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Towards a characterization of apparent contradictions in the biomedical literature using context analysis.
With the substantial growth in the biomedical research literature, a larger number of claims are published daily, some of which seemingly disagree with or contradict prior claims on the same topics. Resolving such contradictions is critical to advancing our understanding of human disease and developing effective treatments. Automated text analysis techniques can facilitate such analysis by extracting claims from the literature, flagging those that are potentially contradictory, and identifying any study characteristics that may explain such contradictions.
Using SemMedDB, our own PubMed-scale repository of semantic predications (subject-relation-object triples), we identified apparent contradictions in the biomedical research literature and developed a categorization of contextual characteristics that explain such contradictions. Clinically relevant semantic predications relating to 20 diseases and involving opposing predicate pairs (e.g., an intervention treats or causes a disease) were retrieved from SemMedDB. After addressing inference, uncertainty, generic concepts, and NLP errors through automatic and manual filtering steps, a set of apparent contradictions were identified and characterized.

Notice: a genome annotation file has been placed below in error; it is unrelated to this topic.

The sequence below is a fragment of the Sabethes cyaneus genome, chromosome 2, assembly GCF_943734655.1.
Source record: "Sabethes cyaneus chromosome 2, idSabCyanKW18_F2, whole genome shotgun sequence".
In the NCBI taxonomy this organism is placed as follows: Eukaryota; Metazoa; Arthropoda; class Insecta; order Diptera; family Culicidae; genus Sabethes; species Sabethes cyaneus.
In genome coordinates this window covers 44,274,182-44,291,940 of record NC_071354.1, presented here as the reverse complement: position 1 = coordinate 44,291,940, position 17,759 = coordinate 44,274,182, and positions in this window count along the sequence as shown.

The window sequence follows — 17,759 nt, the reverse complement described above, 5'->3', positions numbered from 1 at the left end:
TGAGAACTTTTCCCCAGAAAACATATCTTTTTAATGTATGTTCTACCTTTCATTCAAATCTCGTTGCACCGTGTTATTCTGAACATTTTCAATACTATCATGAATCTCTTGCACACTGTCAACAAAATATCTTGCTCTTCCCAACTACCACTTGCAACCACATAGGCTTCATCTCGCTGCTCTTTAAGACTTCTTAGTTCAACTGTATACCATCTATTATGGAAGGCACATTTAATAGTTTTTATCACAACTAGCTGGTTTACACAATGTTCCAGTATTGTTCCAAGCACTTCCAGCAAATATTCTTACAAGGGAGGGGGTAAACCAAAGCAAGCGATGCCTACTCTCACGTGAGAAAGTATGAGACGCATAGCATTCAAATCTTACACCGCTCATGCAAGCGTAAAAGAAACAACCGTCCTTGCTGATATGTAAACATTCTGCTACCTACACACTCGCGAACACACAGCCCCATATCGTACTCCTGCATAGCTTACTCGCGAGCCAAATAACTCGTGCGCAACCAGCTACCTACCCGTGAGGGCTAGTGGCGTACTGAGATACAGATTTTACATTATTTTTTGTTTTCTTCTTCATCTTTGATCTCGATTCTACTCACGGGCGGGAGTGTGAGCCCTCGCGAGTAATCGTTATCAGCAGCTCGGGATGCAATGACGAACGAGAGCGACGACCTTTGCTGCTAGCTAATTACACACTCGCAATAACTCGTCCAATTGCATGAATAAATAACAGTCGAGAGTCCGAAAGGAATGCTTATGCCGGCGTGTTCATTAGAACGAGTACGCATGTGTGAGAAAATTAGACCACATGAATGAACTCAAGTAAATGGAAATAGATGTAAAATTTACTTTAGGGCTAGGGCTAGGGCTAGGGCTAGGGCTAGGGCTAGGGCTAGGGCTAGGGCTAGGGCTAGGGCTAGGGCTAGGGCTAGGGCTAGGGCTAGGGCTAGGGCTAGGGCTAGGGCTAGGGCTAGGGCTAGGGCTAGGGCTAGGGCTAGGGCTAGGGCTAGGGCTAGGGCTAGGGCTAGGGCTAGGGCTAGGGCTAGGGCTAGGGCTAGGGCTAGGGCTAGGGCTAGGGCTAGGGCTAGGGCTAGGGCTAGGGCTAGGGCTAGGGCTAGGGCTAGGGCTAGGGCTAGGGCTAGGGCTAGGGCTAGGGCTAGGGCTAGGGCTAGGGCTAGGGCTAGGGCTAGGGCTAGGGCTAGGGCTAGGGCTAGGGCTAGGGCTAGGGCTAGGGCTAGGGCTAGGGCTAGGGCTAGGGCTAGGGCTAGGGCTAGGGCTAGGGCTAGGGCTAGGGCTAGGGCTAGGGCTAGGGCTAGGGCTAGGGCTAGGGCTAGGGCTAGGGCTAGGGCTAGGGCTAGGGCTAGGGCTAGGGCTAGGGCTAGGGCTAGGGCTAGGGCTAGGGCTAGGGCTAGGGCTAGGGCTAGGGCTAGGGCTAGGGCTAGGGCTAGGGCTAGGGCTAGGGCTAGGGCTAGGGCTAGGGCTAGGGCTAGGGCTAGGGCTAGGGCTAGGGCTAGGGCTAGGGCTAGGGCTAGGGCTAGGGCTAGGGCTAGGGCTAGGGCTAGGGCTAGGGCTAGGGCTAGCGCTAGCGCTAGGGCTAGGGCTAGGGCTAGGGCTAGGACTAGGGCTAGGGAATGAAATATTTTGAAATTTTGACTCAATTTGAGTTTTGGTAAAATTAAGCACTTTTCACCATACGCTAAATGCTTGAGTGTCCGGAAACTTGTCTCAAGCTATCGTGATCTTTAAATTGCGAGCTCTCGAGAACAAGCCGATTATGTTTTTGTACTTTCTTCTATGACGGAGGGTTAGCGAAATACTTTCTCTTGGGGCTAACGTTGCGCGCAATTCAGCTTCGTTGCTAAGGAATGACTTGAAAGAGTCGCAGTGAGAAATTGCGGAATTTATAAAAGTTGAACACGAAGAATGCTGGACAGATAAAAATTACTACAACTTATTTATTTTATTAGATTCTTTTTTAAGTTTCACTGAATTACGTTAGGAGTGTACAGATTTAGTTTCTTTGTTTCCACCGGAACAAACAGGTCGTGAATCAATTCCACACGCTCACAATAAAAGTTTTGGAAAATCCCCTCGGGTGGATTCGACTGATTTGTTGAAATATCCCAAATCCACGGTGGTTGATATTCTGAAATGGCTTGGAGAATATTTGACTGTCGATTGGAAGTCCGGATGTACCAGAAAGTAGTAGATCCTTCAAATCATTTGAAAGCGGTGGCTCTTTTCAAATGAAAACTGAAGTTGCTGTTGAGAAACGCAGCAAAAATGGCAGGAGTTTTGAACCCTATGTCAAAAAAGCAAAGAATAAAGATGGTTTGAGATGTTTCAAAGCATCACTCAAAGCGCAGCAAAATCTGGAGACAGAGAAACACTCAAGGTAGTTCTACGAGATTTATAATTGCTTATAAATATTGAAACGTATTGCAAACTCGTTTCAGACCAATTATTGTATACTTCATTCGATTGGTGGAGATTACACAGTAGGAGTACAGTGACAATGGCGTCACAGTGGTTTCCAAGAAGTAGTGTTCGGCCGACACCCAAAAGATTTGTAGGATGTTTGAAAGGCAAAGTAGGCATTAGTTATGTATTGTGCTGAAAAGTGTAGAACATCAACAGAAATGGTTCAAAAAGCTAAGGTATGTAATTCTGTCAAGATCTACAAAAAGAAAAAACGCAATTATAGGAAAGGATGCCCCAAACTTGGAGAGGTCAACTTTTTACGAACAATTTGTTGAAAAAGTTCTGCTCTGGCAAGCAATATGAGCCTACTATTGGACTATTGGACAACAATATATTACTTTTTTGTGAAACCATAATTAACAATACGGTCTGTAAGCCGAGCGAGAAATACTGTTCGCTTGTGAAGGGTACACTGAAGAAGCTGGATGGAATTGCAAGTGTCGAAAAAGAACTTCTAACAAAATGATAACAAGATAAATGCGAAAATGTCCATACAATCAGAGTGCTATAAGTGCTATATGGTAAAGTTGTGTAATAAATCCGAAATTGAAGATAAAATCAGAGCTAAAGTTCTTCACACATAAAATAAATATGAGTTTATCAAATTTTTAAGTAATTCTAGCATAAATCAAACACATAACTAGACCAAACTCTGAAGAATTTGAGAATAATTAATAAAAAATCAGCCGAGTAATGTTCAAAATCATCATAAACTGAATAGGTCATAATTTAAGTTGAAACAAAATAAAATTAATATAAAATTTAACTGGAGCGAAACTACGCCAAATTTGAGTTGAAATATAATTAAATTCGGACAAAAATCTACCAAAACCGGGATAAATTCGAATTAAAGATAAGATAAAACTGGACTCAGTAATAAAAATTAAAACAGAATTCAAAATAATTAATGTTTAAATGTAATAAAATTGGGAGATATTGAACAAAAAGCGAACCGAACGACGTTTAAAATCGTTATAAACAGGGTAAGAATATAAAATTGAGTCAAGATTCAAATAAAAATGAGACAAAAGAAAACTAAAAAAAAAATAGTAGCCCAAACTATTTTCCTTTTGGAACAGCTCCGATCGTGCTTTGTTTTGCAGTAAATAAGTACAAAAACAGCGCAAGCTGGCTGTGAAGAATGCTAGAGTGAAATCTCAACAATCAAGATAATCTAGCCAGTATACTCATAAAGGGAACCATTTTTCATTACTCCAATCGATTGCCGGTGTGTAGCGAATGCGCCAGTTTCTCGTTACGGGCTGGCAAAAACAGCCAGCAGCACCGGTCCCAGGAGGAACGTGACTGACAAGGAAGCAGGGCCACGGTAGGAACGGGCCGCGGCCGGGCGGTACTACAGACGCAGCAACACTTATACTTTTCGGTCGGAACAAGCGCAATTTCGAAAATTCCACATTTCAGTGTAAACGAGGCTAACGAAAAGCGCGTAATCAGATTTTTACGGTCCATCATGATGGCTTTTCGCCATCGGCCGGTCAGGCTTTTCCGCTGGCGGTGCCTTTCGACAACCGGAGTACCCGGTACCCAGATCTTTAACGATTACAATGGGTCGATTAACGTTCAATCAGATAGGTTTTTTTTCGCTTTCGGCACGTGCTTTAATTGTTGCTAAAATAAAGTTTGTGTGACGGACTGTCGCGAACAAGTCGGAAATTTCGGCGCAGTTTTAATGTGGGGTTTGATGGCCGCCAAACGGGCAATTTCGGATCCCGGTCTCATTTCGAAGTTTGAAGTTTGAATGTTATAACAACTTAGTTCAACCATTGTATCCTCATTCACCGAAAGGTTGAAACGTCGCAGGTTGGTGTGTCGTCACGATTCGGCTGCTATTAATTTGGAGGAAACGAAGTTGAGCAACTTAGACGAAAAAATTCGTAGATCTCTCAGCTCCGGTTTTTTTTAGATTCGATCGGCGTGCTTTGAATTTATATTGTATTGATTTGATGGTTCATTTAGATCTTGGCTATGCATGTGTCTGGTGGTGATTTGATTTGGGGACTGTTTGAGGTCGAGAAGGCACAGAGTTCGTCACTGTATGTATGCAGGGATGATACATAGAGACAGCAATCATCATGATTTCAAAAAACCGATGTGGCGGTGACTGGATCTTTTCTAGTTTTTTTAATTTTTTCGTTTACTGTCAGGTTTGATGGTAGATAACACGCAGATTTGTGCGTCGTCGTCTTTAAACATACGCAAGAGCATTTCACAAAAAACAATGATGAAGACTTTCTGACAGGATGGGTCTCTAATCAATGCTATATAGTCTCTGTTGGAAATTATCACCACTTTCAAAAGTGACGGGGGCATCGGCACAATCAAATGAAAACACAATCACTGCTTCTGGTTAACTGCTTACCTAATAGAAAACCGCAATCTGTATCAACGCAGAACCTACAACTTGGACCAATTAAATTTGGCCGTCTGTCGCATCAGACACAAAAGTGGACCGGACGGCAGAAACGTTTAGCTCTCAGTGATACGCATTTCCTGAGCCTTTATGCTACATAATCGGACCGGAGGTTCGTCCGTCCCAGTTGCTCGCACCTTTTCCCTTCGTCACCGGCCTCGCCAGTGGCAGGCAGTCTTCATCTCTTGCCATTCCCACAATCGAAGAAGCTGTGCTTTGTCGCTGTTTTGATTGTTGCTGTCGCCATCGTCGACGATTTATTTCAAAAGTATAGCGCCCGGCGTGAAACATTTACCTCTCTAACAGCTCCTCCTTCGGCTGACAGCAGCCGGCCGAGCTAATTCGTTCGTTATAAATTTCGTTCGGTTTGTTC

We retrieved 117,676 predication instances from 62,360 PubMed abstracts (Jan 1980-Dec 2016). From these instances, automatic filtering steps generated 2,236 candidate contradictory pairs. Through manual analysis, we determined that 58 of these pairs (2.6%) were apparent contradictions. We identified five main categories of contextual characteristics that explain these contradictions: a) internal to the patient, b) external to the patient, c) endogenous/exogenous, d) known controversy, and (e) contradictions in literature. Categories (a) and (b) were subcategorized further (e.g., species, dosage) and accounted for the bulk of the contradictory information.